“What will become of all of those Dippin’ Dots?” – Jeff
Markets were pretty tame again on Thursday.
And today we’re talking Warner Bros. putting movie theaters in a body bag.
The show must go on
“Look how they massacred my boy.” – movie theater investors
Warner Bros. announced that it is planning to launch all of its 2021 films (because only cretins call them movies) in theaters… and on HBO Max… simultaneously. As you’d expect, shares of AMC and Cinemark crashed, 16% and 22%, respectively. Cheer up, guys… it could be worse, you could be MoviePass.
AT&T owns both Warner Bros. and HBO Max… so anyone who has a subscription to the streaming service will get access to all 17 movies coming out, starting with ‘Wonder Woman’ on Christmas Day.
There is one caveat, though, the movies will revert back to their original distribution agreements after 30 days of being on the streaming service… which is like 12 years in ‘rona times.
Warner Bros. isn’t the first production company to go straight to DVD streaming. But it is the first to offer it as part of its subscription.
Universal released ‘Trolls World Tour’ during the pandemic as an on-demand pay-per-view. Similarly, Disney launched ‘Mulan’ for $30 a pop. Warner Bros. and HBO Max appear to be taking a page out of Reed Hastings’ (read: Netflix’s) playbook and thinking long-term.
The bottom line…
Movie theaters are in rough shape. Production companies have been doing all they can to cut down on the duration of exclusive distribution rights. Universal already shortened the amount of time it allows AMC to show its movies before it moves its films to the small screen from 90 to 17 days.
With this latest news, the trend isn’t showing any signs of slowing down. So how are movie theaters dealing?
Well, AMC filed paperwork to sell 200M Class A shares in hopes of raising more than its current entire market capitalization. Bold move, Cotton.
Big news for Boeing, as the the airplane manufacturer finally got the monkey off its back and closed a big order for the 737 Max after discount airliner Ryanair placed the order of 75 planes. The company has received smaller orders, most recently in August, but this is the first time it is going to push double digit air trains.
It’s been a sh*tshow for Boeing after several of its planes crashed in 2019, leading to the company grounding its 737 MAX airliners, and losing hundreds of orders for the model…and that was before ‘rona boi sucked the life out of any potential demand for travel.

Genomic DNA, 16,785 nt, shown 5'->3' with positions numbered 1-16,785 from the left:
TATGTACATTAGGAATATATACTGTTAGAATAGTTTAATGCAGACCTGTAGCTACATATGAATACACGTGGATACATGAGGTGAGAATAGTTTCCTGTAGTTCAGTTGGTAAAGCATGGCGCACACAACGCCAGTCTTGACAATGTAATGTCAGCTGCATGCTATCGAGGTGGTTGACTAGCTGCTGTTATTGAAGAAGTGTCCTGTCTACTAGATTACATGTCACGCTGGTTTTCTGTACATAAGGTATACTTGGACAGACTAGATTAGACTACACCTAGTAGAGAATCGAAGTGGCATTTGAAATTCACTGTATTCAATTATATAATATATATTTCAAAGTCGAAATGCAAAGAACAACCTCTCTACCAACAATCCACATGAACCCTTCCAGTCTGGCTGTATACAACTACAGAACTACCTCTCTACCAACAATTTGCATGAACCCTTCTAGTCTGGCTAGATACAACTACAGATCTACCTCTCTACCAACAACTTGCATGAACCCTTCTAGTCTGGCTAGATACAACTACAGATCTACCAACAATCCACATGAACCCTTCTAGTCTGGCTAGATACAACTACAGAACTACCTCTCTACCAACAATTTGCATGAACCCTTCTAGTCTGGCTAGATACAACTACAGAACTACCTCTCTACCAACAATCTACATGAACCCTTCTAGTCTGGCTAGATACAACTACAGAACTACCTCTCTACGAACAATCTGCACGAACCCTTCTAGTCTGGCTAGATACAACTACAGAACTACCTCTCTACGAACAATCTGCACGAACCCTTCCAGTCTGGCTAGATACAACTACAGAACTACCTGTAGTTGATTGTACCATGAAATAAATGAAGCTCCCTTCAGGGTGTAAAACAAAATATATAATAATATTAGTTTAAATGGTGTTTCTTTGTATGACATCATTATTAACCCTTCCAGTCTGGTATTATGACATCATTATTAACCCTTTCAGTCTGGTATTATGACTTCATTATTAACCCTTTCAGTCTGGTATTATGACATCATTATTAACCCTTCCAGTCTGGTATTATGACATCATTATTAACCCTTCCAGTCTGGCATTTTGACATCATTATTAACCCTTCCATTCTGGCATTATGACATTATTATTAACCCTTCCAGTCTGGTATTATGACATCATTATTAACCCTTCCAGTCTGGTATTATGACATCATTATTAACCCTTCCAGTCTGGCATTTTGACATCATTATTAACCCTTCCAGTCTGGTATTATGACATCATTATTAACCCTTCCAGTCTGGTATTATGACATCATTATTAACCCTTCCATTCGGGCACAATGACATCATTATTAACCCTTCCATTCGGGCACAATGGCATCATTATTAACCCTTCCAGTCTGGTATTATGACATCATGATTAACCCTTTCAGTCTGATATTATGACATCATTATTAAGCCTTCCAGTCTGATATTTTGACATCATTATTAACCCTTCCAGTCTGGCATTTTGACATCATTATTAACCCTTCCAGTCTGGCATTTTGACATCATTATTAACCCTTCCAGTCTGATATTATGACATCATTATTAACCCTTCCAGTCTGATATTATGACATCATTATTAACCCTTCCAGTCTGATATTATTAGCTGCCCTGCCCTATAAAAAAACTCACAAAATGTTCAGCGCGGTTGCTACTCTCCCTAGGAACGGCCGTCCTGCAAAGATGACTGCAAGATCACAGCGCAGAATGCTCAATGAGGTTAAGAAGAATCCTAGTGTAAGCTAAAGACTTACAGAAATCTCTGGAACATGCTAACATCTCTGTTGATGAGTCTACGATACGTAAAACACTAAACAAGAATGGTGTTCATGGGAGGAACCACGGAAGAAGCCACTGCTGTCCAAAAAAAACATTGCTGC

Boeing currently has 4k orders that are in jeopardy of being cancelled should the airlines fail to bounce back.
OPEC+, which sounds a lot like OPEC’s premium subscription service, was able to compromise following almost a week of negotiations.
So what’s the deal? 500k extra barrels per day flooding the market come January. The Organization of Petroleum Exporting Countries has also agreed to meet monthly to discuss output, which is much more often than usual.
A beef between Saudi Arabia and the UAE surprised OPEC watchers (apparently that’s a thing) and slowed the talks. The UAE has been investing heavily in oil infrastructure and wants to pump more. Meanwhile, Saudi Arabian leaders warned “don’t make me get me the bone saw.”
Oil prices rose on the news, and the hope is that this incremental production hike won’t put prices (back) in a body bag.
Everything is Pfine
According a WSJ report, Pfizer expects to ship just half of the expected ‘vid vaccines originally planned for this year thanks to early shipments of certain raw materials used in the drug failing to meet standards. Have they tried asking Kodak for help?
This means that Pfizer expect to ship just 50M doses instead of 100M… according to the aforementioned report. Sorry, grandma. For what it’s worth, Pfizer has never actually said they’d ship 100M in 2020… they only planned to provide 50M.
That didn’t stop the stock from falling 2% in intraday trading, and closing down 1% on the day. Unsurprisingly, the news took a toll on the broader market.
According to the Labor Department, first time unemployment claims hit their lowest level of the pandemic, totaling just 712k for the week.
That’s down from 787k last week and significantly below estimates of 780k. Seriously, economists, you had one job.
But, don’t get too excited. Economists believe the tally could spike to more than 800k thanks to discrepancies carrying over from the short Thanksgiving week.
Plus the snitches over at the Government Accountability Office believe the figures have been pretty inaccurate during the ‘vid times. They even went so far as to ask the DOL to give the weekly reports the “Barry Bonds home run record” treatment and brand them with an asterisk.
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